Consumers in the top 100 metro areas will be able to change wireless carriers and take their numbers with them beginning November 24th when wireless local number portability (WLNP) rules come into effect. In an effort to make sure customers can maneuver through any unexpected pitfalls in the process, Cingular Wireless has created a checklist called “The A to Z of WLNP.”
Following are the “tips” included on the checklist:
– Know the details. Your new carrier will need to know information about your existing account. So for convenience, bring a bill from your existing carrier to your new one. If you don’t have a copy of your bill, know the exact details of your account, including name (for example, is it billed to “Bill” or “William” Smith), address, account number and phone number.
– Leave some time. The process can take a few minutes or a few hours. It could take even longer for your phone to be fully functional (such as being able to receive incoming calls).
– Timing Counts. Start the process with your new carrier. If you cancel your current service with your existing carrier, you may end up losing your number.
– Are you a free agent? You may be under contract with your existing carrier, who may charge you an early termination fee if you cancel your existing service while still under contract.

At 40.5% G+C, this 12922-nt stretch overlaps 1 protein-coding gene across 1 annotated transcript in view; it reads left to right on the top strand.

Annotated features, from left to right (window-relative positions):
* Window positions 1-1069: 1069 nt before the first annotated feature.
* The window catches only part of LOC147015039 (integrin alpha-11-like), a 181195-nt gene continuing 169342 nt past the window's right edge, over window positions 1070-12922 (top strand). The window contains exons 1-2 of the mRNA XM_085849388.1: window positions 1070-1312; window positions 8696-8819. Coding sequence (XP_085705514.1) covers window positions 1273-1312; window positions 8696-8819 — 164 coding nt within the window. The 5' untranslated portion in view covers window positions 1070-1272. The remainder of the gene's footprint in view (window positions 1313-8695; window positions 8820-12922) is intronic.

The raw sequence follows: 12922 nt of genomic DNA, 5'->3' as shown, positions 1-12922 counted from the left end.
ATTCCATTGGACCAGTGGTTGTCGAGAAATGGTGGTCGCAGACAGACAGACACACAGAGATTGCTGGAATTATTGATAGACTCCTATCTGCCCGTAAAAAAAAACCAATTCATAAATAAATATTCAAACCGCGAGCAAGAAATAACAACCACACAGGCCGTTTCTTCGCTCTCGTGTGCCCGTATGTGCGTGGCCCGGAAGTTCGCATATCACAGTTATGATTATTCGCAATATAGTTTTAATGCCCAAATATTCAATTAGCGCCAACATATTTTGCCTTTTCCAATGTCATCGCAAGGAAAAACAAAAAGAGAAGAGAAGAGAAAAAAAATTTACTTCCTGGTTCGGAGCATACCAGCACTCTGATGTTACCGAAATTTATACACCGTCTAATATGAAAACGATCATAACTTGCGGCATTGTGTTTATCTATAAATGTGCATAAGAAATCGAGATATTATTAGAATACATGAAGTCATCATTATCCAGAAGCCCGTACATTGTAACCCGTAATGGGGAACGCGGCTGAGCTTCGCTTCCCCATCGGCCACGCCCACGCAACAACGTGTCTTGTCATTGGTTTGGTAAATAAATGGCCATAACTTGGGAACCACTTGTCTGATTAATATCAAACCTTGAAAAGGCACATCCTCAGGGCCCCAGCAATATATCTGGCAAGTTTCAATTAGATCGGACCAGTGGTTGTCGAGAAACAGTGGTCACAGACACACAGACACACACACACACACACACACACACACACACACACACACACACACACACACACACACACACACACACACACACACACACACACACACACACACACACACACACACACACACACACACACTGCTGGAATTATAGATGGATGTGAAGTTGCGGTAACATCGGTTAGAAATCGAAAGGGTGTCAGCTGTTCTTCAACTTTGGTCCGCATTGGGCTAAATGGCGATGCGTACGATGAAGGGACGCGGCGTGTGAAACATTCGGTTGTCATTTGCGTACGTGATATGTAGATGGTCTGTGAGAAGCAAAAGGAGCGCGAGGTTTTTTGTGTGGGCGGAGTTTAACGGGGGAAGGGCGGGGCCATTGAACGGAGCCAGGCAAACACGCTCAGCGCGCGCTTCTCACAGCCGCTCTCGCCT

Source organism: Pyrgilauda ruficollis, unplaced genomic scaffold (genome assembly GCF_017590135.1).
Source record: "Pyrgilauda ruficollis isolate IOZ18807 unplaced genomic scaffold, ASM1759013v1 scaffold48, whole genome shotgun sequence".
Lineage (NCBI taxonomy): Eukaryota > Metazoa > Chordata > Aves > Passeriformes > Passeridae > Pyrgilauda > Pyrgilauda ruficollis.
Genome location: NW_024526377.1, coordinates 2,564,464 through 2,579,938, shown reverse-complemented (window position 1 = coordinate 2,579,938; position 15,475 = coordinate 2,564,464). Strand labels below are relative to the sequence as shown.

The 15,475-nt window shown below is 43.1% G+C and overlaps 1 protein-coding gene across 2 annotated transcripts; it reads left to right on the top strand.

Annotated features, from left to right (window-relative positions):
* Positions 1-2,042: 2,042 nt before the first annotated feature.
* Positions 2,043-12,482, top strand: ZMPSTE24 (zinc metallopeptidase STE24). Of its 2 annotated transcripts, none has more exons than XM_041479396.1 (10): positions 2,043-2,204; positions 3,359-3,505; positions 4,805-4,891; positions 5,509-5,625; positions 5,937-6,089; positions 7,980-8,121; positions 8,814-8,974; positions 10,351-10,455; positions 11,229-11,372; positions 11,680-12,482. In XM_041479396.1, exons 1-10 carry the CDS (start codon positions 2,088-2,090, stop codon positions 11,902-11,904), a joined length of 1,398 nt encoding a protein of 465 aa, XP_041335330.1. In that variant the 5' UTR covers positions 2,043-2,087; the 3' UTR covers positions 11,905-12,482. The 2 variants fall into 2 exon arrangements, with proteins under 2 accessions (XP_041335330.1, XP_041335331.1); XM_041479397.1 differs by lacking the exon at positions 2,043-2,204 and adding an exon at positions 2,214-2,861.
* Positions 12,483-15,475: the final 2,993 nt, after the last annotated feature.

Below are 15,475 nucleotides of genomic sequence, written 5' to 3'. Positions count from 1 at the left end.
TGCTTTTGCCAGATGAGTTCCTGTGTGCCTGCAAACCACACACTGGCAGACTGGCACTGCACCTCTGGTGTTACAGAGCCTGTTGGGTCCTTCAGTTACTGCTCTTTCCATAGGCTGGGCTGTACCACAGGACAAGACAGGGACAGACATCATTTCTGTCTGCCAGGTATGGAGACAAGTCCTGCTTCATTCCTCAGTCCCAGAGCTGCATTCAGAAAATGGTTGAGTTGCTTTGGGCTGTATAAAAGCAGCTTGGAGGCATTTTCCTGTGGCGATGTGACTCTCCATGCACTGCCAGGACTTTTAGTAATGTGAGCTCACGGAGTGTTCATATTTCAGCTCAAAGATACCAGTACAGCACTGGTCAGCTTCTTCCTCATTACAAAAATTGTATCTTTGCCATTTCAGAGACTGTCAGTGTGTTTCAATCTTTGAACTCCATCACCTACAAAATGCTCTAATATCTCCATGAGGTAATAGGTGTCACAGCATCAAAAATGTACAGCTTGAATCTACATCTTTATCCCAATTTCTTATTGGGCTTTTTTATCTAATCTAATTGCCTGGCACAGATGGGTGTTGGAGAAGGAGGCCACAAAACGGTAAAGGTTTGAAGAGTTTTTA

– Start from scratch. You may need a new phone when you switch carriers, even if you are keeping your number. familiarize yourself with your new carrier’s rate plans, coverage area and features, too, because you’ll need to choose a new plan.
– Larger cities first. WLNP is required to be available in the 100 largest metro areas on November 24th of this year. Some carriers may offer it in smaller markets before late May 2004.
– The “L” in WLNP. “Local” means when switching carriers you will be able to take your number within the same metro area but you may not be able to take it from one metro area to another.
– Need your consent. Your new wireless carrier will need your authorization to move your wireless number from your existing carrier. This protects you from carriers switching your number without your permission.
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